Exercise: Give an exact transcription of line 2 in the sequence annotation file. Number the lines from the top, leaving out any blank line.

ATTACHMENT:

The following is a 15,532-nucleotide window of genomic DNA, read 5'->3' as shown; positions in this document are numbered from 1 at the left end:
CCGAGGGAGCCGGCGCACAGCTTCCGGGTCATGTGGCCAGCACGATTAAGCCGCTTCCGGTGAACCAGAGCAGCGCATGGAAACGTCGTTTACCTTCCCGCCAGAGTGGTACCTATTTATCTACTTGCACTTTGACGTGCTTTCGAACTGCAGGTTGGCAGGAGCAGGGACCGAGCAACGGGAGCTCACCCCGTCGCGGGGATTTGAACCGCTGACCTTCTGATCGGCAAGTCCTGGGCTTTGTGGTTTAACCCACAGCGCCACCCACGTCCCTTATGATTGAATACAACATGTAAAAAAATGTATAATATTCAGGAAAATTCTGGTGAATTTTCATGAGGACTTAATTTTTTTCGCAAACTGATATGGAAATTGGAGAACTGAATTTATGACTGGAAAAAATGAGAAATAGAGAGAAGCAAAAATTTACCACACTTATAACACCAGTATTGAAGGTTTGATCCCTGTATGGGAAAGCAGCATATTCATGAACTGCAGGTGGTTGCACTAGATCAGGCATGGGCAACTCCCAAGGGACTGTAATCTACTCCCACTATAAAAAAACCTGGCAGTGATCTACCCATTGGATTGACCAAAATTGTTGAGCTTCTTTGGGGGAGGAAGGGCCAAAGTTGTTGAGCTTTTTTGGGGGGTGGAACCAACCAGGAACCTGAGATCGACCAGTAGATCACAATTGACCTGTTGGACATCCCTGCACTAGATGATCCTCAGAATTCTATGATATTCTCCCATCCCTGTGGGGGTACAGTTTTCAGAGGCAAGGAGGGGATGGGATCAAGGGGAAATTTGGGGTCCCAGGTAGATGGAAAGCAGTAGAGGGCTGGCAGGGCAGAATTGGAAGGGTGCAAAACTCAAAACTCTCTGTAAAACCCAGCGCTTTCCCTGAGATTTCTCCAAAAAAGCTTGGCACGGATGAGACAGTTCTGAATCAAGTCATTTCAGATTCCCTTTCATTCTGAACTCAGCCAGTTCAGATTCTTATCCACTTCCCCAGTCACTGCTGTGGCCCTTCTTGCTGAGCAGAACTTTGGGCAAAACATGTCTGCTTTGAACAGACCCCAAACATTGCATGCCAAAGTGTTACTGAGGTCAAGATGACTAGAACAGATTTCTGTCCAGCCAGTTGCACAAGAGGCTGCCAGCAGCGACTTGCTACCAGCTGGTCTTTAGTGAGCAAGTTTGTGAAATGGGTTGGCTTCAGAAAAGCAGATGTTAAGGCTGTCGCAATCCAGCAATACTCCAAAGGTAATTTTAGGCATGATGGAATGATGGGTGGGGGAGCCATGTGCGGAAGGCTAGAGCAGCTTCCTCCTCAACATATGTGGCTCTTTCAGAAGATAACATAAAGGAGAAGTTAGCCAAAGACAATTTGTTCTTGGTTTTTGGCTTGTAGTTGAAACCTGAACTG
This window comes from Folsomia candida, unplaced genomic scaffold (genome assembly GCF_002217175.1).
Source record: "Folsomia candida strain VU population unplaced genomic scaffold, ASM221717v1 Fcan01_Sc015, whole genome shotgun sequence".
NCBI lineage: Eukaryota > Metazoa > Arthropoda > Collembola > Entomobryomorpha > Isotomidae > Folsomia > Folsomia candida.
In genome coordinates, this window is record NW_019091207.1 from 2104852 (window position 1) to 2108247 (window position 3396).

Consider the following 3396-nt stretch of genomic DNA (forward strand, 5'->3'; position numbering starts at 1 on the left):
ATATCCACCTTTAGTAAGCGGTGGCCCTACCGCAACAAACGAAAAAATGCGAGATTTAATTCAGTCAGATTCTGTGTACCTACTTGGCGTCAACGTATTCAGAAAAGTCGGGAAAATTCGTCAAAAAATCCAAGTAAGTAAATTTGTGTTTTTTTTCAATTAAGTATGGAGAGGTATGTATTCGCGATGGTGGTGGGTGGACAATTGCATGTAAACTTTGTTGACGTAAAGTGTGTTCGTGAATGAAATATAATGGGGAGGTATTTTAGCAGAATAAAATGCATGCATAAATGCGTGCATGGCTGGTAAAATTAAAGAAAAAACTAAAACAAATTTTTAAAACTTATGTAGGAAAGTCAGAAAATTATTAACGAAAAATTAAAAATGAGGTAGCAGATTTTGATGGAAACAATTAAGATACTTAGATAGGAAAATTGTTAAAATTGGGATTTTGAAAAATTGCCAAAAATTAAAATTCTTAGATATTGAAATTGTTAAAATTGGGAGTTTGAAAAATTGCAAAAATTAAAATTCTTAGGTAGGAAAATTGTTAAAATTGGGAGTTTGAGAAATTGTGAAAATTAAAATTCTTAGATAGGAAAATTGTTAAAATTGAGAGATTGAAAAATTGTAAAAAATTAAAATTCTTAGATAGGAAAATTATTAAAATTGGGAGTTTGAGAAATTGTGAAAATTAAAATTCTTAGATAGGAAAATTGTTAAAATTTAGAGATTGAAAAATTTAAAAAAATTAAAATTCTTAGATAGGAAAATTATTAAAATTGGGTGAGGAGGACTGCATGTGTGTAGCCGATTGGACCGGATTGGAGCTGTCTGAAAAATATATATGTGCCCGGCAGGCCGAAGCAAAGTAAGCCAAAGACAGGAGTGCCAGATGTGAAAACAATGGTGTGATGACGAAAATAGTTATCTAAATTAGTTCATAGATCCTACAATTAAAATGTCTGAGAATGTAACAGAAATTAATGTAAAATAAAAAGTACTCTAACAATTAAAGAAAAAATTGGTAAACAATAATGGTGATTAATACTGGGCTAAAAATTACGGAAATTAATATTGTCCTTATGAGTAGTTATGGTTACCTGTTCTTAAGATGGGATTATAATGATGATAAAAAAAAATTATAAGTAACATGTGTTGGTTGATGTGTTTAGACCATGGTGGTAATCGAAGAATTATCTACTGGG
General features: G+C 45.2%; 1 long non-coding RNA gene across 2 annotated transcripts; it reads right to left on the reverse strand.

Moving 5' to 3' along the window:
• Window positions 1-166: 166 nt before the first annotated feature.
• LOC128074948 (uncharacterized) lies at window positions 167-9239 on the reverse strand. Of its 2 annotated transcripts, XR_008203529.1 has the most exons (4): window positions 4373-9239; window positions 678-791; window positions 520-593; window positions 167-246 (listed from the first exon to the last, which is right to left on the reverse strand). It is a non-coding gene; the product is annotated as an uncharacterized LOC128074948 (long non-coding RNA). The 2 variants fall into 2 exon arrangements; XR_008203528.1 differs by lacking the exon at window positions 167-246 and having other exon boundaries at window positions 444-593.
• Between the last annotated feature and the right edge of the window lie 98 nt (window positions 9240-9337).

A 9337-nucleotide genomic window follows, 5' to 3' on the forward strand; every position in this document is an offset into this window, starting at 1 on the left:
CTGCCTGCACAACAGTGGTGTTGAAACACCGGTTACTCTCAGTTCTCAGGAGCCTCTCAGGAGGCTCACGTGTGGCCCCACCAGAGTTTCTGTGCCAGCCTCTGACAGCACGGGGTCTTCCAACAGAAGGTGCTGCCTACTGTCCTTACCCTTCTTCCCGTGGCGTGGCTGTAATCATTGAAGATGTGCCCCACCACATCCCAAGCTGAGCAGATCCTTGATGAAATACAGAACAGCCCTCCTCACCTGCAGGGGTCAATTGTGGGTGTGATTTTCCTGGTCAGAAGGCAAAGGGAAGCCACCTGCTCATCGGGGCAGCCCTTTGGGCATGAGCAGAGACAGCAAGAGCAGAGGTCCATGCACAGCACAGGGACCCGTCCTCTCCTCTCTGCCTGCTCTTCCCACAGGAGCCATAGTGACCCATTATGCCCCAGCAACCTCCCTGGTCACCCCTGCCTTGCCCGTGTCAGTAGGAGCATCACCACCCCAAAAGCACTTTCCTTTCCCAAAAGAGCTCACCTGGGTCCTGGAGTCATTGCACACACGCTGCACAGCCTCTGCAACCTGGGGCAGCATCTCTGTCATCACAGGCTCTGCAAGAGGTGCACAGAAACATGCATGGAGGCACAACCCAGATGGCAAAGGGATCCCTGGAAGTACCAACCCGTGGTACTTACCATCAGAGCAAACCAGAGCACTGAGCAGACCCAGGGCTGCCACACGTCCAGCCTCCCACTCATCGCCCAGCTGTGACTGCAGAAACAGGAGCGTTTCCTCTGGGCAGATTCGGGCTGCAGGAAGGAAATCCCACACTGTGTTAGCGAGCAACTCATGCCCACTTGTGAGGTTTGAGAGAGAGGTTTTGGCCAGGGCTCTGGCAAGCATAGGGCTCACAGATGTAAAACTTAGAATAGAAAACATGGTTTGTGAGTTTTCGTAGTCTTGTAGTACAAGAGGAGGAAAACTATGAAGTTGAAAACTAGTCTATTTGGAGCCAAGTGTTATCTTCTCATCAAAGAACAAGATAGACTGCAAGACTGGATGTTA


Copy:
CCGAGGGAGCCGGCGCACAGCTTCCGGGTCATGTGGCCAGCACGATTAAGCCGCTTCCGGTGAACCAGAGCAGCGCATGGAAACGTCGTTTACCTTCCCGCCAGAGTGGTACCTATTTATCTACTTGCACTTTGACGTGCTTTCGAACTGCAGGTTGGCAGGAGCAGGGACCGAGCAACGGGAGCTCACCCCGTCGCGGGGATTTGAACCGCTGACCTTCTGATCGGCAAGTCCTGGGCTTTGTGGTTTAACCCACAGCGCCACCCACGTCCCTTATGATTGAATACAACATGTAAAAAAATGTATAATATTCAGGAAAATTCTGGTGAATTTTCATGAGGACTTAATTTTTTTCGCAAACTGATATGGAAATTGGAGAACTGAATTTATGACTGGAAAAAATGAGAAATAGAGAGAAGCAAAAATTTACCACACTTATAACACCAGTATTGAAGGTTTGATCCCTGTATGGGAAAGCAGCATATTCATGAACTGCAGGTGGTTGCACTAGATCAGGCATGGGCAACTCCCAAGGGACTGTAATCTACTCCCACTATAAAAAAACCTGGCAGTGATCTACCCATTGGATTGACCAAAATTGTTGAGCTTCTTTGGGGGAGGAAGGGCCAAAGTTGTTGAGCTTTTTTGGGGGGTGGAACCAACCAGGAACCTGAGATCGACCAGTAGATCACAATTGACCTGTTGGACATCCCTGCACTAGATGATCCTCAGAATTCTATGATATTCTCCCATCCCTGTGGGGGTACAGTTTTCAGAGGCAAGGAGGGGATGGGATCAAGGGGAAATTTGGGGTCCCAGGTAGATGGAAAGCAGTAGAGGGCTGGCAGGGCAGAATTGGAAGGGTGCAAAACTCAAAACTCTCTGTAAAACCCAGCGCTTTCCCTGAGATTTCTCCAAAAAAGCTTGGCACGGATGAGACAGTTCTGAATCAAGTCATTTCAGATTCCCTTTCATTCTGAACTCAGCCAGTTCAGATTCTTATCCACTTCCCCAGTCACTGCTGTGGCCCTTCTTGCTGAGCAGAACTTTGGGCAAAACATGTCTGCTTTGAACAGACCCCAAACATTGCATGCCAAAGTGTTACTGAGGTCAAGATGACTAGAACAGATTTCTGTCCAGCCAGTTGCACAAGAGGCTGCCAGCAGCGACTTGCTACCAGCTGGTCTTTAGTGAGCAAGTTTGTGAAATGGGTTGGCTTCAGAAAAGCAGATGTTAAGGCTGTCGCAATCCAGCAATACTCCAAAGGTAATTTTAGGCATGATGGAATGATGGGTGGGGGAGCCATGTGCGGAAGGCTAGAGCAGCTTCCTCCTCAACATATGTGGCTCTTTCAGAAGATAACATAAAGGAGAAGTTAGCCAAAGACAATTTGTTCTTGGTTTTTGGCTTGTAGTTGAAACCTGAACTG